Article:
The tragedy of Russia’s annexation is reflected in the fact that these unjust sentences, by being the minimum possible without acquittal, seemed almost a ‘victory’.
Relief was short-lived. The prosecutor lodged an appeal against the change in charges against Zeitullaev and on Dec 27, the Russian Supreme Court ordered a ‘retrial’ of Zeitullaev, and rejected the appeals brought by Ferat Saifullayev, Rustem Vaitov and Nuri Primov against their 5-year sentences.
Zeitullaev’s lawyer, Emil Kurbedinov, explains that the first court’s integrity had placed the FSB in a difficult position. They faced critical questions, most importantly, where was the leader of their supposed ‘Hizb ut-Tahrir terrorist cell’? If they’d ended up without a leader this time, how could they be sure that their other alleged ‘plots’ had leaders? Since there are already 15 other men in indefinite detention on analogous charges, with three men labelled the ‘leaders’, this would have all been a headache for the FSB officials.
Much easier to rerun the judicial travesty, ensuring the ‘right’ verdict this time.
Zeitullaev’s second lawyer Edem Semedlyaev reports that at the two hearings in this re-trial, everything has been the same as during the first. One witness asserted that Zeitullaev had been “the leader of a Hizb ut-Tahrir group”, but could say nothing about why he thought so. Moreover, his testimony pertained to the period before Russia’s annexation of Crimea, and Hizb ut-Tahrir was then, and remains now, perfectly legal in Ukraine. Other witnesses repeated their testimony in Zeitullaev’s favour.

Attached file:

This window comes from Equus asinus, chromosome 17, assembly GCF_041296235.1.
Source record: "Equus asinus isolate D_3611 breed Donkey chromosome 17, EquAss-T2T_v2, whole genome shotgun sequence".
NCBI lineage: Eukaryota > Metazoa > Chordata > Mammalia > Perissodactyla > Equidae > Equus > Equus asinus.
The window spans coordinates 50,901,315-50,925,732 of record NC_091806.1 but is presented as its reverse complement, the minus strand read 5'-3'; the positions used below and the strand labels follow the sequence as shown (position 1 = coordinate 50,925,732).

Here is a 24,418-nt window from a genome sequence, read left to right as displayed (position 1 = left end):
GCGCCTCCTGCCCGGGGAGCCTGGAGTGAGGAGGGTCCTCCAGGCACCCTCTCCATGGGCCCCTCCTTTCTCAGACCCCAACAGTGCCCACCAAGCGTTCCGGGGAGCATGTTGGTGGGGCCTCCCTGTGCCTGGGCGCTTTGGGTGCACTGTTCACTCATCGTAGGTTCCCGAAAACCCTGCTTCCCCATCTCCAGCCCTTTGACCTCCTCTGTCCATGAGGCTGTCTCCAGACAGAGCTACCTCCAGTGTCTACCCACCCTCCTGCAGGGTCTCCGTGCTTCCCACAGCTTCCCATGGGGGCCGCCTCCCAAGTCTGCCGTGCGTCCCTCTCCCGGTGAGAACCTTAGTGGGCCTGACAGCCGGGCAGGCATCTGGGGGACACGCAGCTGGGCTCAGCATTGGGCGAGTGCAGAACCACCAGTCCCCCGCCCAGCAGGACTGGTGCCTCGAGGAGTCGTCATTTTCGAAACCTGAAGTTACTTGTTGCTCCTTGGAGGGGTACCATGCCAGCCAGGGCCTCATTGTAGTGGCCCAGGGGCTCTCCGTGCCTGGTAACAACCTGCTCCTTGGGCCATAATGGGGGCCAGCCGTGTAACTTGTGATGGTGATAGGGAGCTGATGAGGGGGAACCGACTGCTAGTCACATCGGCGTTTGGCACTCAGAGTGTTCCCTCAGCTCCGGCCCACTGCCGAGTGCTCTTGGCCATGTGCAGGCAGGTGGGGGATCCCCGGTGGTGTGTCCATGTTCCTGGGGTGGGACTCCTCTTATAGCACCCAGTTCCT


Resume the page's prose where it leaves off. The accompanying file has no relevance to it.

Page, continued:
Zeitullaev himself complained of his treatment. He says he is brought to court with his arms handcuffed behind his back so that he is forced to walk half-bent over. His Koran in Arabic has been taken from him, and he is not being passed vitamins which his wife sent.
31-year-old Zeitullaev and his wife, Meryem, have three small daughters. It is now well-over two years since they saw their father. The FSB, for its records, wants to make sure that he does not return to his family for a very long time.
Please write to Ruslan! It is vital that he knows – and Moscow is reminded – that he is not forgotten. Letters or postcards need to be in Russian, and should not contain any discussion of the cases or politics generally. If it is a problem to write in Russian, just copy-pasting the following will be fine.
Желаю Вам здоровья, мужества и терпения, надеюсь на скорое освобождение.
Мы о Вас помним.
[Hello, I wish you good health, courage and patience and hope that you will soon be released. You are not forgotten.
Address (Ruslan’s name is at the end, with his year of birth, which is required).
344010, Россия, Ростов-на-Дону, ул. Максима Горького, 219 СИЗО-1.
Зейтуллаеву, Руслану Борисовичу, 1985 г.р.
See Russia invades Crimea then jails Crimean Tatars, other Ukrainians for ‘terrorism’ and more information about particular prisoners imprisoned on so-called Hizb ut-Tahrir charges
April 2016 Arsen Dzhepparov and Refat Alimov